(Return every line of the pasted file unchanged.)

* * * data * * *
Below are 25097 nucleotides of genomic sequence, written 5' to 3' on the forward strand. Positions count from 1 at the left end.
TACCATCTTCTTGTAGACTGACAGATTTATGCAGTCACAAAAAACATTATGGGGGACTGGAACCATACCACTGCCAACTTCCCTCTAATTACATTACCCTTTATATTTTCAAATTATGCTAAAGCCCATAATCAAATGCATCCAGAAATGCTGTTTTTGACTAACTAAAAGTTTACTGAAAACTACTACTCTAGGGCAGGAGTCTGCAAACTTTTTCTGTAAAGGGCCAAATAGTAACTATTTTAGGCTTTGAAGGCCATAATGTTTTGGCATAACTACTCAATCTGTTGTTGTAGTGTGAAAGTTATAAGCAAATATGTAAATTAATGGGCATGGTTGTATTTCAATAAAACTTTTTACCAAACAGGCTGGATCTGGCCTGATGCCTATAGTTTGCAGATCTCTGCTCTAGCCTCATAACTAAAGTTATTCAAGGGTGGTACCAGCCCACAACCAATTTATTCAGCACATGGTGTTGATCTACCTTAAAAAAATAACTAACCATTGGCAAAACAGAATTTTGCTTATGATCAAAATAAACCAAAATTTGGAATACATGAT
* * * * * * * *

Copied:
Below are 25097 nucleotides of genomic sequence, written 5' to 3' on the forward strand. Positions count from 1 at the left end.
TACCATCTTCTTGTAGACTGACAGATTTATGCAGTCACAAAAAACATTATGGGGGACTGGAACCATACCACTGCCAACTTCCCTCTAATTACATTACCCTTTATATTTTCAAATTATGCTAAAGCCCATAATCAAATGCATCCAGAAATGCTGTTTTTGACTAACTAAAAGTTTACTGAAAACTACTACTCTAGGGCAGGAGTCTGCAAACTTTTTCTGTAAAGGGCCAAATAGTAACTATTTTAGGCTTTGAAGGCCATAATGTTTTGGCATAACTACTCAATCTGTTGTTGTAGTGTGAAAGTTATAAGCAAATATGTAAATTAATGGGCATGGTTGTATTTCAATAAAACTTTTTACCAAACAGGCTGGATCTGGCCTGATGCCTATAGTTTGCAGATCTCTGCTCTAGCCTCATAACTAAAGTTATTCAAGGGTGGTACCAGCCCACAACCAATTTATTCAGCACATGGTGTTGATCTACCTTAAAAAAATAACTAACCATTGGCAAAACAGAATTTTGCTTATGATCAAAATAAACCAAAATTTGGAATACATGAT